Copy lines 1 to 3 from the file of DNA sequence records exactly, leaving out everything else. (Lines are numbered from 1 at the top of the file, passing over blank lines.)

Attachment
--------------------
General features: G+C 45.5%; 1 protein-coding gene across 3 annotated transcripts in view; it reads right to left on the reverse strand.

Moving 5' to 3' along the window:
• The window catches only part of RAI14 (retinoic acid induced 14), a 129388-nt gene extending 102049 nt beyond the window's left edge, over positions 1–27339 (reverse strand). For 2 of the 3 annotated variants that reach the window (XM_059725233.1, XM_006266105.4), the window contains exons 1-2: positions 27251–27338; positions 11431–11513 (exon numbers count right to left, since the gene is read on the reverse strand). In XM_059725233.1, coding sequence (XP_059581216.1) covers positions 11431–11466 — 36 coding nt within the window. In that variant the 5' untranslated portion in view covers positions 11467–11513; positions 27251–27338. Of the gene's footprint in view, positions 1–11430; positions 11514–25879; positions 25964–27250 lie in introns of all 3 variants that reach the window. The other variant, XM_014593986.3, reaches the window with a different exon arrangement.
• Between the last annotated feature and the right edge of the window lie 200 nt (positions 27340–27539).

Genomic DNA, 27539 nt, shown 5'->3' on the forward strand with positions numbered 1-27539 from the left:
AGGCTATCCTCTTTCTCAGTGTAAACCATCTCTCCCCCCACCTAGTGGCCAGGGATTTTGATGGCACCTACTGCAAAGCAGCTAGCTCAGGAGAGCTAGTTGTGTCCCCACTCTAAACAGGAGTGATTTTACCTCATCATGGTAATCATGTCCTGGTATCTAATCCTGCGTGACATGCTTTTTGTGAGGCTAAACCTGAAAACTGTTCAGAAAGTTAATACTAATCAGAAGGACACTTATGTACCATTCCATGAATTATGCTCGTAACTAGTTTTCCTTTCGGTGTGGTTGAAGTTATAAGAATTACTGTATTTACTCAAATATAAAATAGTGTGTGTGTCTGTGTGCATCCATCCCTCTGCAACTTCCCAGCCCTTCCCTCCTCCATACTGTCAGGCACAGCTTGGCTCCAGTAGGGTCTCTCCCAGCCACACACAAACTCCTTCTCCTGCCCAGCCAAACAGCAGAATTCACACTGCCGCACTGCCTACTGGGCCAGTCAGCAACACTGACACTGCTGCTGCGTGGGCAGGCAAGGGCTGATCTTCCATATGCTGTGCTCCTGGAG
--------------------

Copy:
General features: G+C 45.5%; 1 protein-coding gene across 3 annotated transcripts in view; it reads right to left on the reverse strand.

Moving 5' to 3' along the window:
• The window catches only part of RAI14 (retinoic acid induced 14), a 129388-nt gene extending 102049 nt beyond the window's left edge, over positions 1–27339 (reverse strand). For 2 of the 3 annotated variants that reach the window (XM_059725233.1, XM_006266105.4), the window contains exons 1-2: positions 27251–27338; positions 11431–11513 (exon numbers count right to left, since the gene is read on the reverse strand). In XM_059725233.1, coding sequence (XP_059581216.1) covers positions 11431–11466 — 36 coding nt within the window. In that variant the 5' untranslated portion in view covers positions 11467–11513; positions 27251–27338. Of the gene's footprint in view, positions 1–11430; positions 11514–25879; positions 25964–27250 lie in introns of all 3 variants that reach the window. The other variant, XM_014593986.3, reaches the window with a different exon arrangement.